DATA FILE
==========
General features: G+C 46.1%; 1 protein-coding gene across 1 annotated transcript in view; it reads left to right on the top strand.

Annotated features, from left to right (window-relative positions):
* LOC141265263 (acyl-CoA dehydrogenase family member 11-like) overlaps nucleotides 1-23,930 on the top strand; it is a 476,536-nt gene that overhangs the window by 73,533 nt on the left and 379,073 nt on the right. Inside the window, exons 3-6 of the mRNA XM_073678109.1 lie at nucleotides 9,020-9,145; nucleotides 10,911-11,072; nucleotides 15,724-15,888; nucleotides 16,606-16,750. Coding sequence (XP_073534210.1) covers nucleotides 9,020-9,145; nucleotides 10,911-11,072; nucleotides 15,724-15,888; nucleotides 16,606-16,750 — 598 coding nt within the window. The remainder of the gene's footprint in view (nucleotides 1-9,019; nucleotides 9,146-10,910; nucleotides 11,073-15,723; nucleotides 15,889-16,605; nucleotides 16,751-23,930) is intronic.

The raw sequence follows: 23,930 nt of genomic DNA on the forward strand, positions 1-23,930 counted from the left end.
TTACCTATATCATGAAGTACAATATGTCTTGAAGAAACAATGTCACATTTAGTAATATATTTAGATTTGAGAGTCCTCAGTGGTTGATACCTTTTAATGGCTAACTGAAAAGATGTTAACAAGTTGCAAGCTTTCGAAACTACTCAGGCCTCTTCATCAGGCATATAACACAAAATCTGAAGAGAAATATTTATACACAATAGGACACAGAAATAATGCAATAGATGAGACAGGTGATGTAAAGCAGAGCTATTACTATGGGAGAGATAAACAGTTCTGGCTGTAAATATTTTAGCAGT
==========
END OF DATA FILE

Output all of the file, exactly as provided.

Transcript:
General features: G+C 46.1%; 1 protein-coding gene across 1 annotated transcript in view; it reads left to right on the top strand.

Annotated features, from left to right (window-relative positions):
* LOC141265263 (acyl-CoA dehydrogenase family member 11-like) overlaps nucleotides 1-23,930 on the top strand; it is a 476,536-nt gene that overhangs the window by 73,533 nt on the left and 379,073 nt on the right. Inside the window, exons 3-6 of the mRNA XM_073678109.1 lie at nucleotides 9,020-9,145; nucleotides 10,911-11,072; nucleotides 15,724-15,888; nucleotides 16,606-16,750. Coding sequence (XP_073534210.1) covers nucleotides 9,020-9,145; nucleotides 10,911-11,072; nucleotides 15,724-15,888; nucleotides 16,606-16,750 — 598 coding nt within the window. The remainder of the gene's footprint in view (nucleotides 1-9,019; nucleotides 9,146-10,910; nucleotides 11,073-15,723; nucleotides 15,889-16,605; nucleotides 16,751-23,930) is intronic.

The raw sequence follows: 23,930 nt of genomic DNA on the forward strand, positions 1-23,930 counted from the left end.
TTACCTATATCATGAAGTACAATATGTCTTGAAGAAACAATGTCACATTTAGTAATATATTTAGATTTGAGAGTCCTCAGTGGTTGATACCTTTTAATGGCTAACTGAAAAGATGTTAACAAGTTGCAAGCTTTCGAAACTACTCAGGCCTCTTCATCAGGCATATAACACAAAATCTGAAGAGAAATATTTATACACAATAGGACACAGAAATAATGCAATAGATGAGACAGGTGATGTAAAGCAGAGCTATTACTATGGGAGAGATAAACAGTTCTGGCTGTAAATATTTTAGCAGT